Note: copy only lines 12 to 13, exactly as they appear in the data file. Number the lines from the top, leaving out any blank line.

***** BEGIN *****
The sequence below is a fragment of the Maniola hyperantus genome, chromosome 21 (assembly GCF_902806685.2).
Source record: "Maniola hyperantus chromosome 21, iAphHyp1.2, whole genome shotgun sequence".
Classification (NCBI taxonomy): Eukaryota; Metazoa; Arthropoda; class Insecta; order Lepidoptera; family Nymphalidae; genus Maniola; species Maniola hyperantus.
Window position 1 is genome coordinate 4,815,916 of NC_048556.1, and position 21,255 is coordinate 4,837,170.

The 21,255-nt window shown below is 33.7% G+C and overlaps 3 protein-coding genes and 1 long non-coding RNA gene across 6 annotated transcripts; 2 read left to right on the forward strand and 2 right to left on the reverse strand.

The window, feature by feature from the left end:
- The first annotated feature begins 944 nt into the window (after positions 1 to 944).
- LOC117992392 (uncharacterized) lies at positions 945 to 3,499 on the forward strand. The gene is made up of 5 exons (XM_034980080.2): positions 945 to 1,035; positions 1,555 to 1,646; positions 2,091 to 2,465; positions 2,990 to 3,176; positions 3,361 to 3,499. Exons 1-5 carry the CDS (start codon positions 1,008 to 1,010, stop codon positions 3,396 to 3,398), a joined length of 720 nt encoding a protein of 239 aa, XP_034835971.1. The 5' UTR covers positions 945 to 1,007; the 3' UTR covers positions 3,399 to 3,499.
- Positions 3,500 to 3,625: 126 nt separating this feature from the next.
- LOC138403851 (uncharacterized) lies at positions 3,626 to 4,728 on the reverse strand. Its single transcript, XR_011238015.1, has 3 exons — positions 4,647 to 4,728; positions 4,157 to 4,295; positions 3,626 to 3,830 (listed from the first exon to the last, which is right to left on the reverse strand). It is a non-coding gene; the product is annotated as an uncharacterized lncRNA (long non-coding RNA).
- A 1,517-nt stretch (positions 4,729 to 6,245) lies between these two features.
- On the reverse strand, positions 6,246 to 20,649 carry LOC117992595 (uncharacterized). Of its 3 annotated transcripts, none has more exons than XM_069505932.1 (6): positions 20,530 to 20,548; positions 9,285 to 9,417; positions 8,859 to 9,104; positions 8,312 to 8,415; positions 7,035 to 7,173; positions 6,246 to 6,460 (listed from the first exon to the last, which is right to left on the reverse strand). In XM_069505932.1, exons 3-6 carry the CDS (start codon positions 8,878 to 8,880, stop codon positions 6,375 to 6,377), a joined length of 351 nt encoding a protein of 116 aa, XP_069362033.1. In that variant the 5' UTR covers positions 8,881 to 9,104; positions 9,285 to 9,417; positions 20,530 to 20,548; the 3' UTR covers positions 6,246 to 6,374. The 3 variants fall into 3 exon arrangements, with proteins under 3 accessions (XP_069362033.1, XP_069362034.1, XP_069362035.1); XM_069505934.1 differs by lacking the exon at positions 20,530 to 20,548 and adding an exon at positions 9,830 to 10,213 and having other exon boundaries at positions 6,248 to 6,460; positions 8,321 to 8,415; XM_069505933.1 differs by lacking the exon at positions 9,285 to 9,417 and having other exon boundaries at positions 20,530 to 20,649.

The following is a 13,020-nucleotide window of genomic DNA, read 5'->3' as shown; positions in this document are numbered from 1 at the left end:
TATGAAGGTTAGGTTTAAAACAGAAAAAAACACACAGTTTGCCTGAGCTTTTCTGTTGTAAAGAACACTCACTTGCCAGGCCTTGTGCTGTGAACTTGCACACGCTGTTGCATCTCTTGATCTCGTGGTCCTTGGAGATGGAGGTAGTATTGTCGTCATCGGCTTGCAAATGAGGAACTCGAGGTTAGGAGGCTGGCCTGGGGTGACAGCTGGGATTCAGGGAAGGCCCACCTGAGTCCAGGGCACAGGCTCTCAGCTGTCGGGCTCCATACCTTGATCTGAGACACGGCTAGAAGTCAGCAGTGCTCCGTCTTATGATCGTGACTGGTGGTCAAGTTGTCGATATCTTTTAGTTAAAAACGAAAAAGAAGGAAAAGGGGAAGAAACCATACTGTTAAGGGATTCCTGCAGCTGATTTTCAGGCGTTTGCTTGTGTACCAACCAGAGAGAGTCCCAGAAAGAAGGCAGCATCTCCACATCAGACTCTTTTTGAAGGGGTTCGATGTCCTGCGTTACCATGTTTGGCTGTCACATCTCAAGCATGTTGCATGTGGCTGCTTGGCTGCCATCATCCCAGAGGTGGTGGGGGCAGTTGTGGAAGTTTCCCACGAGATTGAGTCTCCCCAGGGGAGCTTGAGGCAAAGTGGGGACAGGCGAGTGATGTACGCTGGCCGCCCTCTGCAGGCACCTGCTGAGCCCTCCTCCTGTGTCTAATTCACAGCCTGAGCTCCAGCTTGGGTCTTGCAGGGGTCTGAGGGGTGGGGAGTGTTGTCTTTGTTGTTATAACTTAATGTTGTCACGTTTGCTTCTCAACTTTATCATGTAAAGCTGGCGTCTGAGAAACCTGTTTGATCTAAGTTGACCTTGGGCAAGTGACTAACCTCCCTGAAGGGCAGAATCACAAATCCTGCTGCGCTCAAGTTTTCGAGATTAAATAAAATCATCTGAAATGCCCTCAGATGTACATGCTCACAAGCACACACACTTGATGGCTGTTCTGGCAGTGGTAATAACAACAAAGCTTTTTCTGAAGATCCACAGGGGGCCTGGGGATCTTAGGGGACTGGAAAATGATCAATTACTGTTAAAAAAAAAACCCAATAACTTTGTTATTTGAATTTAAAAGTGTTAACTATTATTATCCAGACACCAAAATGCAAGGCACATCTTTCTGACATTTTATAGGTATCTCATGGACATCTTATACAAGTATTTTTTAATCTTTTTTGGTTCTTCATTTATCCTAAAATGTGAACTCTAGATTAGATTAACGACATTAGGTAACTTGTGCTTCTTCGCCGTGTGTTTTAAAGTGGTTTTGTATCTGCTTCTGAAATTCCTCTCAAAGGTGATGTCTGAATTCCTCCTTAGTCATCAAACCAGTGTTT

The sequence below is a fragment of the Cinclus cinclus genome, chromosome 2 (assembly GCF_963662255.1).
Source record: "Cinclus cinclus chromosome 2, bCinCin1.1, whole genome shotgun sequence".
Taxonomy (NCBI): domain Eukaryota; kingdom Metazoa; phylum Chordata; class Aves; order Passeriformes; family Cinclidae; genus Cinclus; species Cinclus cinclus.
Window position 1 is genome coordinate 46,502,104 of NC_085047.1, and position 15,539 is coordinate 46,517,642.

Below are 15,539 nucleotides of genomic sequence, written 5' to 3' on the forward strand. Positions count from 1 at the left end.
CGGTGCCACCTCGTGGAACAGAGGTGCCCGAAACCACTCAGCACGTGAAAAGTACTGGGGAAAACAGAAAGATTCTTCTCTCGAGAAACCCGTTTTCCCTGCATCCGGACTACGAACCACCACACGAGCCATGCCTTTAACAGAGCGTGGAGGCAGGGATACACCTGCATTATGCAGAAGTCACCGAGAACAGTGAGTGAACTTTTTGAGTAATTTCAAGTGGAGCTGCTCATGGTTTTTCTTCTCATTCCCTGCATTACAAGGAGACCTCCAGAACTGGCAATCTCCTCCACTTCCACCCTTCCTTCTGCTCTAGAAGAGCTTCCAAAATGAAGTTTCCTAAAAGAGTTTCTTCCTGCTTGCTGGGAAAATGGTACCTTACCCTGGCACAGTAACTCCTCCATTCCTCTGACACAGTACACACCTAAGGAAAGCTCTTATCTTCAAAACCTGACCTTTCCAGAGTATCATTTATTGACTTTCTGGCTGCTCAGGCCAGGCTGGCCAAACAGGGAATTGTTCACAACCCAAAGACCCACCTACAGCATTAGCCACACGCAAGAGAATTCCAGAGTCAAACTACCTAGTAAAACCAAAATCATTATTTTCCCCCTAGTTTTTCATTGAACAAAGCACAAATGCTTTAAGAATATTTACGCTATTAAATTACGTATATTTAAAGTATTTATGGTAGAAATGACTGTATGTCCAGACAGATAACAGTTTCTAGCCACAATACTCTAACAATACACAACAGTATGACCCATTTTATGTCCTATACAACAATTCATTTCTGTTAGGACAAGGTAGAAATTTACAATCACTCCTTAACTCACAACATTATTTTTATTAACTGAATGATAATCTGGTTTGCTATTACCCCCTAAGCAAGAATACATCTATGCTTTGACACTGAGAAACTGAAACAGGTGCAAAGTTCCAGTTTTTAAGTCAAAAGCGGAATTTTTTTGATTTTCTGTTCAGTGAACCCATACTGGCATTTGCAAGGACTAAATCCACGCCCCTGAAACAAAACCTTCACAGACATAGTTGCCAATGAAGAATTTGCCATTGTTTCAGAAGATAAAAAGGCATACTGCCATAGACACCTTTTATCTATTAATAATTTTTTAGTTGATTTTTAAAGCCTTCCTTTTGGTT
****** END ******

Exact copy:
- On the reverse strand, positions 6,246 to 20,649 carry LOC117992595 (uncharacterized). Of its 3 annotated transcripts, none has more exons than XM_069505932.1 (6): positions 20,530 to 20,548; positions 9,285 to 9,417; positions 8,859 to 9,104; positions 8,312 to 8,415; positions 7,035 to 7,173; positions 6,246 to 6,460 (listed from the first exon to the last, which is right to left on the reverse strand). In XM_069505932.1, exons 3-6 carry the CDS (start codon positions 8,878 to 8,880, stop codon positions 6,375 to 6,377), a joined length of 351 nt encoding a protein of 116 aa, XP_069362033.1. In that variant the 5' UTR covers positions 8,881 to 9,104; positions 9,285 to 9,417; positions 20,530 to 20,548; the 3' UTR covers positions 6,246 to 6,374. The 3 variants fall into 3 exon arrangements, with proteins under 3 accessions (XP_069362033.1, XP_069362034.1, XP_069362035.1); XM_069505934.1 differs by lacking the exon at positions 20,530 to 20,548 and adding an exon at positions 9,830 to 10,213 and having other exon boundaries at positions 6,248 to 6,460; positions 8,321 to 8,415; XM_069505933.1 differs by lacking the exon at positions 9,285 to 9,417 and having other exon boundaries at positions 20,530 to 20,649.

The following is a 13,020-nucleotide window of genomic DNA, read 5'->3' as shown; positions in this document are numbered from 1 at the left end: